Like you, food has been the highpoint of my morning, noon, night, and everything in between since my very first diary entries detailed what we had for dinner. So now I emphasize the joy in other bodily pleasures: exercise, yoga, walking with a friend, massage, sex, baths, pedicures, going for a swim - Anything that is a treat that isn't eating. And I try to remember to "reward" myself with time reading a book or gardening or chatting with a friend or any number of other pleasures that aren't food. It helps to take food from "main pleasure" to "yummy fuel".

I still overeat, and I still think about food a lot. But I overeat less, and think less about food, and more about the rest of life.
posted by ldthomps at 6:42 AM on July 10, 2012 [1 favorite]

Add "no seconds" if you tend to "pig out".

Three meals, two snacks, no seconds. Repeat day after day, month after month. New habits will form.
posted by Fairchild at 6:50 AM on July 10, 2012 [1 favorite]

I came from a snacking household and had this problem - this is what I found helped me:

First, make sure you are hungry, especially at breakfast. If you wake up and aren't hungry, don't eat until you are. (Of course there are exceptions, like if you're doing strenuous athletics).

Only eat things you are truly and totally in the mood to eat. If that thing is not available, don't settle for something else (within reason, of course). When you do eat, totally immerse yourself in the experience. Enjoy every bite. Eat slowly. Keep portions small. Do not think of foods as being 'guilty' or 'good'.

Plan an amazing meal and spend all day looking forward to it. You will be less likely to overeat the rest of the day when you think of what you are saving room for.

I've found that if you aren't hungry when you eat, food is not really as satisfying. If I'm not hungry when I eat, I don't know when I'm full, so it's harder to know when to stop. Also, I can't successfully snack without overeating, and I feel like snacking/eating several small meals isn't great for my digestion. I do much better having three delicious meals a day.
posted by beyond_pink at 6:53 AM on July 10, 2012

I am a snacker. I haven't completely trained myself out of it (and look to these other answers with interest), but I have managed to curb it a bit:

1. Instead of eating food, I keep a bottle of water with a bit of orange pieces in it by my side. A lot of times, I just want something to put in my mouth, and sipping from a bottle helps that.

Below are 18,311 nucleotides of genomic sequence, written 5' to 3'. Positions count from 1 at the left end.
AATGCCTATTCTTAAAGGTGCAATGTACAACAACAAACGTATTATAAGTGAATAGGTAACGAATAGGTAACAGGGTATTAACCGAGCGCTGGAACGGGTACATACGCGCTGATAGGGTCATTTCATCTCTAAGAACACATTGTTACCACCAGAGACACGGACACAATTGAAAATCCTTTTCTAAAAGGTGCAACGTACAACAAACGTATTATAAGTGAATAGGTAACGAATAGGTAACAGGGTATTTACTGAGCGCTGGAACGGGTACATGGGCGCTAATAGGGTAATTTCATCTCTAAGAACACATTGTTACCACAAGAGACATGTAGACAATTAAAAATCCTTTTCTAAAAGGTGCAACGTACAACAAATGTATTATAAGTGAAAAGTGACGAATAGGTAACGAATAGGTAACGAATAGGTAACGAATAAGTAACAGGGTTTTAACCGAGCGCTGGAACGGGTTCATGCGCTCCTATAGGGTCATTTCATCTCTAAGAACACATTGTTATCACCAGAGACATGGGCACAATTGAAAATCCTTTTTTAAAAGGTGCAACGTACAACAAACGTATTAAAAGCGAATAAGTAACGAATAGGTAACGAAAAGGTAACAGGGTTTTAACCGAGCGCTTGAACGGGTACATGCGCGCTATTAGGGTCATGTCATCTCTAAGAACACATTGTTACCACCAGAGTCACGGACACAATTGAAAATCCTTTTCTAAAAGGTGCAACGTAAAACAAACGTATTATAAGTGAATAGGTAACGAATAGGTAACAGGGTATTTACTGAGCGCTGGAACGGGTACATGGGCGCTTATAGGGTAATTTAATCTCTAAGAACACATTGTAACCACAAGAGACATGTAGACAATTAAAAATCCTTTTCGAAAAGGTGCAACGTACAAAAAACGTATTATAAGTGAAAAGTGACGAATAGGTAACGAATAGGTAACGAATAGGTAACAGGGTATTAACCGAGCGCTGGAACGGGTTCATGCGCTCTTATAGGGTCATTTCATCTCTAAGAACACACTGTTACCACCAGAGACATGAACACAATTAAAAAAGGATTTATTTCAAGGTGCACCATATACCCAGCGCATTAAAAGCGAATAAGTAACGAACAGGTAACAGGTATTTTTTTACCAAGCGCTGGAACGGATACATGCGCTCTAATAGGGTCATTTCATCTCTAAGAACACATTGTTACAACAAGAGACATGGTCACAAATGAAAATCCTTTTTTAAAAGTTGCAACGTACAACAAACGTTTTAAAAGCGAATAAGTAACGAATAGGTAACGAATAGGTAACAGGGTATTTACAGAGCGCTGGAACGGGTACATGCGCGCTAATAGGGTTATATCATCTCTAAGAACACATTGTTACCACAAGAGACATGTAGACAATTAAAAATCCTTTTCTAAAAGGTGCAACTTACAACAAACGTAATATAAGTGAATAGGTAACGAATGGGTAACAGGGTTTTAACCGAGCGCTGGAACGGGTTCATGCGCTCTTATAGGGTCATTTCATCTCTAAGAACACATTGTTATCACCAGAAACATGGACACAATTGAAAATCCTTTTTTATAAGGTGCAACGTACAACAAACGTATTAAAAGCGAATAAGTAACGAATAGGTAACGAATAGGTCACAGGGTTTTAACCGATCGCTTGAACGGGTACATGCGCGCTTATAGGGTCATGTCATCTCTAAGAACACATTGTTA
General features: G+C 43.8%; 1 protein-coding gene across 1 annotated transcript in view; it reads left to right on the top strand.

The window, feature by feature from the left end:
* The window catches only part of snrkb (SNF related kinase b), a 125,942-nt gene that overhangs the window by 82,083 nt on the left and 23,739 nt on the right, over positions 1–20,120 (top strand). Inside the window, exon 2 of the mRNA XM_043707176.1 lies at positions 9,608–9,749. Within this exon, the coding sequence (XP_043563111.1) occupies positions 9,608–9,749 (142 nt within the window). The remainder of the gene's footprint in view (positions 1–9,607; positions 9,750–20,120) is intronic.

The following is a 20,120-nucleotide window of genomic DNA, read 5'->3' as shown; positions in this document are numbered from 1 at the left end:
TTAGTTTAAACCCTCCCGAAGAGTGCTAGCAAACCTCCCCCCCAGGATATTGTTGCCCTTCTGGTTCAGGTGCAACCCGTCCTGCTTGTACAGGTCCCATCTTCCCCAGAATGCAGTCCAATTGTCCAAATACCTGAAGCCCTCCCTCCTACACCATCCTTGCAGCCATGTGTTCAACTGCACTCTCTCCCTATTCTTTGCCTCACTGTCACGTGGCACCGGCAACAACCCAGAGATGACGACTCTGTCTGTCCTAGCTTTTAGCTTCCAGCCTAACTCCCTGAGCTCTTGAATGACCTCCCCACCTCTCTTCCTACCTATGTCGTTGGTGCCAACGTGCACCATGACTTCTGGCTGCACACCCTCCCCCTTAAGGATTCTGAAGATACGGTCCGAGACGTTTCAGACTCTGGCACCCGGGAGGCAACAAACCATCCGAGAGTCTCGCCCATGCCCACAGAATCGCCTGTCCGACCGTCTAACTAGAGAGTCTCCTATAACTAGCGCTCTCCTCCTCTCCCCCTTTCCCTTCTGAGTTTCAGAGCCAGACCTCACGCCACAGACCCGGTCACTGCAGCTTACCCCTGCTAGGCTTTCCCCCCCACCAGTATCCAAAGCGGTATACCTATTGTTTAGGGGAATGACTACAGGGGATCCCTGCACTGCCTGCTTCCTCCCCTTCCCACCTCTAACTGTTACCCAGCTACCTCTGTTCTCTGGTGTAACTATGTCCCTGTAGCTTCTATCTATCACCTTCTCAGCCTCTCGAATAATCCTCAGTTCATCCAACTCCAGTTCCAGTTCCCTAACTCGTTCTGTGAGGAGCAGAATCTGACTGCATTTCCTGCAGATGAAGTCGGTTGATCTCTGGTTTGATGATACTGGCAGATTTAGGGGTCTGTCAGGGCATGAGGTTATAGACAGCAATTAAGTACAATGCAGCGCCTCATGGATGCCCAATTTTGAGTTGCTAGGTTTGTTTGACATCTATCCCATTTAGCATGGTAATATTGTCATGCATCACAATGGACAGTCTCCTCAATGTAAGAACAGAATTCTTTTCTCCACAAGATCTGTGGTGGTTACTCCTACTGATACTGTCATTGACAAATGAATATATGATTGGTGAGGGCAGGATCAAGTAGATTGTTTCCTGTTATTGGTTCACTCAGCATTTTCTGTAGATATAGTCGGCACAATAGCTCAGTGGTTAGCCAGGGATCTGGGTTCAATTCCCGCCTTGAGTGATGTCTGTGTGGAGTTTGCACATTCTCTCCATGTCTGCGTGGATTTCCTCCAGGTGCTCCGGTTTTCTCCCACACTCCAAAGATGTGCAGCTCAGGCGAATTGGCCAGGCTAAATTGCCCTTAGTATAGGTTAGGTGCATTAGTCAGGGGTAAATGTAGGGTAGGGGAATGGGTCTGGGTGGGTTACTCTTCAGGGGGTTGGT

2. I make sure to snack on only healthy things -- carrot sticks, apples, etc.

3. I try not to have too much food easily accessible in the house at a time. Just enough for a few days meals -- anything more I put it in the freezer instead of the fridge. Yes this is more expensive, but it stops me from just going to the fridge and eating a whole block of cheese. And thawing things takes time, which stops me from casually eating. Eating takes purpose and time -- as it should!

4. I try to be active -- walking around my house, standing when working, etc. When I'm moving, it's hard to eat! Also, exercise seems to help me regulate my appetite.
posted by bluefly at 7:26 AM on July 10, 2012 [2 favorites]

If you find that you just end up eating all day without thinking about it, than you want to try to change that habit. For me the easiest way to do it was to fast. It sounds like it wouldn't be any fun, and it wasn't for a few days, but what it did was give me a clearly drawn line: No food. I drank home made vegetable and fruit juices at meal times so that I was getting all of the vitamins my body needed. By the end of the 4th day, that craving to eat all the time had almost completely gone away. After a week I went back to eating healthy, and the desire to snack in between was gone.

This really depends on your personality, though. I know that I'm the type of person who has to do something completely or not at all. If that sounds like you, than you may do well by eliminating eating all together for a few days, so that you get out of the habit of eating all the time.
posted by markblasco at 7:49 AM on July 10, 2012